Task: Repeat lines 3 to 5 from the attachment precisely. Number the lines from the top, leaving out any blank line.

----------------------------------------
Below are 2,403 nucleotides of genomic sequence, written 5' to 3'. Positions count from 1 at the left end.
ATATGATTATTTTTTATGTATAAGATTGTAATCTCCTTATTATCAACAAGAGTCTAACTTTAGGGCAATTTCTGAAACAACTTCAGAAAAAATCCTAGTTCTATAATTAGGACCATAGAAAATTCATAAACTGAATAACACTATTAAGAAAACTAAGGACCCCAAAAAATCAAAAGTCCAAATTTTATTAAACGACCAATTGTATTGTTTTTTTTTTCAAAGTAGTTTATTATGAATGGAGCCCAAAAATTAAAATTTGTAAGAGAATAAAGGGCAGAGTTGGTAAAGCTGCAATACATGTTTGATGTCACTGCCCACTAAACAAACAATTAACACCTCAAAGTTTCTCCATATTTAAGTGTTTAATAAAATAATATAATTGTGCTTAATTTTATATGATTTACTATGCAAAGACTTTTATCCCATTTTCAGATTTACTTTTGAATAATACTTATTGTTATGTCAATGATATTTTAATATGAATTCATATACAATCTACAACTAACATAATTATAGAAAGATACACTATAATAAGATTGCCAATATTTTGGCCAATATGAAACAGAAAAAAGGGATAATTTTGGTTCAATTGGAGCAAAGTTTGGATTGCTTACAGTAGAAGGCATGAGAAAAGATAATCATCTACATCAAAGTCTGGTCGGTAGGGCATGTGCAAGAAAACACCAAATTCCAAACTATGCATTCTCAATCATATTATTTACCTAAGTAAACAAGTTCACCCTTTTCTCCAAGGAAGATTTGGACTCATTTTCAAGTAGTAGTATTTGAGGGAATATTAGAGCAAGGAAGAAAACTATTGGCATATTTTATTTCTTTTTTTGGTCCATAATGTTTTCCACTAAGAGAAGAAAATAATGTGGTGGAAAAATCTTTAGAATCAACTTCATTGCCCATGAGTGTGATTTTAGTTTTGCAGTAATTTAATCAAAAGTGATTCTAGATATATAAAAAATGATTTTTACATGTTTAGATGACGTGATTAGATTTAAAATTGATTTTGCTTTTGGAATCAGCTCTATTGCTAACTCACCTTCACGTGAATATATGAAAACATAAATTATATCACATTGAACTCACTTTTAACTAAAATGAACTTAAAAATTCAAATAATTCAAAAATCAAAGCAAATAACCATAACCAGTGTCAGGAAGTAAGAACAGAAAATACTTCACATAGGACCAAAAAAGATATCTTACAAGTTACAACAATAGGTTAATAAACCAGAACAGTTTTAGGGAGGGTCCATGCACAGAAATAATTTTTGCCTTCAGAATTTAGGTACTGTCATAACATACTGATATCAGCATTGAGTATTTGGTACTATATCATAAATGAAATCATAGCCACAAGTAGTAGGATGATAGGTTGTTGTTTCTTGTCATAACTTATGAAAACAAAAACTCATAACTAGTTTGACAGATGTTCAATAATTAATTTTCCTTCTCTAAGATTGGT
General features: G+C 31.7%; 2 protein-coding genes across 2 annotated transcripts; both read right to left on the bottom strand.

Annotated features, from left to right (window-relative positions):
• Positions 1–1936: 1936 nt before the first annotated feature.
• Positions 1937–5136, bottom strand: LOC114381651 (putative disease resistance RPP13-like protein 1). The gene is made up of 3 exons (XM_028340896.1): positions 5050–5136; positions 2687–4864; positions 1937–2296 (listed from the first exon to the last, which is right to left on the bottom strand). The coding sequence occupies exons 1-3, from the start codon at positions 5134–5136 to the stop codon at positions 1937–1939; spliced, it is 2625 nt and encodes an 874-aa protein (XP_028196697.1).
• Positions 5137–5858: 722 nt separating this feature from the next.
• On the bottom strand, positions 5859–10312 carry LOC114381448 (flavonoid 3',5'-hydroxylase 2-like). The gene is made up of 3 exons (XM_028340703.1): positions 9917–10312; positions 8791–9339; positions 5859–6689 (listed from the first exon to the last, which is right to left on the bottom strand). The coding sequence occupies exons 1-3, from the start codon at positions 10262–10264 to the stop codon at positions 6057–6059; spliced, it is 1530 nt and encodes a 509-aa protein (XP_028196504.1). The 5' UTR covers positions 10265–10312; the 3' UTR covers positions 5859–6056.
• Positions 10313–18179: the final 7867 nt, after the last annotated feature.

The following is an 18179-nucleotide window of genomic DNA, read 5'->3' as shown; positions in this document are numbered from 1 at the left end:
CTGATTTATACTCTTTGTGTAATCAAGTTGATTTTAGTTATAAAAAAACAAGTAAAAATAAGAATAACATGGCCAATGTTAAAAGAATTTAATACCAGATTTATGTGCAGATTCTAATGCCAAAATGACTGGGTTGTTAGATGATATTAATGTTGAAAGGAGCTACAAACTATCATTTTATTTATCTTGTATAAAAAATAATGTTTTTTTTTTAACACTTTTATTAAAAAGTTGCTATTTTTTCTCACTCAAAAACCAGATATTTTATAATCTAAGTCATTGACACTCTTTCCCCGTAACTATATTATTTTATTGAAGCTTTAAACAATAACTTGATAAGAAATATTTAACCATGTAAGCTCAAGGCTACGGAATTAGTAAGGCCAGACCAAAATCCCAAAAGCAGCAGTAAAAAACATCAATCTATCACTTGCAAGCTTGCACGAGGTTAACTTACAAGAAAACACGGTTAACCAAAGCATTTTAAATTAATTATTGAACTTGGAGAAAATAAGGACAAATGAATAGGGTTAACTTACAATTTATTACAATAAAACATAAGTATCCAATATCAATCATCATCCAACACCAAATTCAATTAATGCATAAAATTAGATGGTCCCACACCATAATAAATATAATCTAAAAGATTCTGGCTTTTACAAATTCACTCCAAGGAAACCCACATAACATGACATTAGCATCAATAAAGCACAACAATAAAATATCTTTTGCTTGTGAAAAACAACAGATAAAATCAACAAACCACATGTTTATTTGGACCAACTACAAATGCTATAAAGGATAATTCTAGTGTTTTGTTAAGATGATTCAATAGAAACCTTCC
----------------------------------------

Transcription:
General features: G+C 31.7%; 2 protein-coding genes across 2 annotated transcripts; both read right to left on the bottom strand.

Annotated features, from left to right (window-relative positions):
• Positions 1–1936: 1936 nt before the first annotated feature.